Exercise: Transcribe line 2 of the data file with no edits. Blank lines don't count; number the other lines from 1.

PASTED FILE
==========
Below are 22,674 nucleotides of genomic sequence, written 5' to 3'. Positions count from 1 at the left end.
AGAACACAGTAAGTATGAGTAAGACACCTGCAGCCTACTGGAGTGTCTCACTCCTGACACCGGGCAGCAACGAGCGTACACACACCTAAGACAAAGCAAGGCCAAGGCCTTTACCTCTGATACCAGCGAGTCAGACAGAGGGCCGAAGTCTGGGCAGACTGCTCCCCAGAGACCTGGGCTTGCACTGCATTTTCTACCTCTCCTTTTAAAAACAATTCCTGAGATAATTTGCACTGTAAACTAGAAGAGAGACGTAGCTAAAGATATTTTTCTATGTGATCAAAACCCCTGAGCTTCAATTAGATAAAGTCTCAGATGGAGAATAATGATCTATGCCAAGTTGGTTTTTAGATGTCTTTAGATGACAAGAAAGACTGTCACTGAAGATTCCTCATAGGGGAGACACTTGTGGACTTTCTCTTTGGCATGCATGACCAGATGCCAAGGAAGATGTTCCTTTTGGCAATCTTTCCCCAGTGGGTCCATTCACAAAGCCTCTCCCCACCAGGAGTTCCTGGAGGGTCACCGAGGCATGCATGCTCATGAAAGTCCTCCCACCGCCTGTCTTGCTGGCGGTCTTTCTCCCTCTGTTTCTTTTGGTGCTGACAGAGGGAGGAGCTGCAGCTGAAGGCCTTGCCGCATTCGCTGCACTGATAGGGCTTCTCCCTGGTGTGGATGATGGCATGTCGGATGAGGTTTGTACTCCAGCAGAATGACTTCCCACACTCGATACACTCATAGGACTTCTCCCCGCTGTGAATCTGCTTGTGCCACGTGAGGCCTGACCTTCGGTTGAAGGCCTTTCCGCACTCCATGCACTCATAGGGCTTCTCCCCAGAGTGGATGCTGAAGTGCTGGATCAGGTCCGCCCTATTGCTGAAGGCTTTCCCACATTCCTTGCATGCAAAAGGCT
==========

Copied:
AGAACACAGTAAGTATGAGTAAGACACCTGCAGCCTACTGGAGTGTCTCACTCCTGACACCGGGCAGCAACGAGCGTACACACACCTAAGACAAAGCAAGGCCAAGGCCTTTACCTCTGATACCAGCGAGTCAGACAGAGGGCCGAAGTCTGGGCAGACTGCTCCCCAGAGACCTGGGCTTGCACTGCATTTTCTACCTCTCCTTTTAAAAACAATTCCTGAGATAATTTGCACTGTAAACTAGAAGAGAGACGTAGCTAAAGATATTTTTCTATGTGATCAAAACCCCTGAGCTTCAATTAGATAAAGTCTCAGATGGAGAATAATGATCTATGCCAAGTTGGTTTTTAGATGTCTTTAGATGACAAGAAAGACTGTCACTGAAGATTCCTCATAGGGGAGACACTTGTGGACTTTCTCTTTGGCATGCATGACCAGATGCCAAGGAAGATGTTCCTTTTGGCAATCTTTCCCCAGTGGGTCCATTCACAAAGCCTCTCCCCACCAGGAGTTCCTGGAGGGTCACCGAGGCATGCATGCTCATGAAAGTCCTCCCACCGCCTGTCTTGCTGGCGGTCTTTCTCCCTCTGTTTCTTTTGGTGCTGACAGAGGGAGGAGCTGCAGCTGAAGGCCTTGCCGCATTCGCTGCACTGATAGGGCTTCTCCCTGGTGTGGATGATGGCATGTCGGATGAGGTTTGTACTCCAGCAGAATGACTTCCCACACTCGATACACTCATAGGACTTCTCCCCGCTGTGAATCTGCTTGTGCCACGTGAGGCCTGACCTTCGGTTGAAGGCCTTTCCGCACTCCATGCACTCATAGGGCTTCTCCCCAGAGTGGATGCTGAAGTGCTGGATCAGGTCCGCCCTATTGCTGAAGGCTTTCCCACATTCCTTGCATGCAAAAGGCT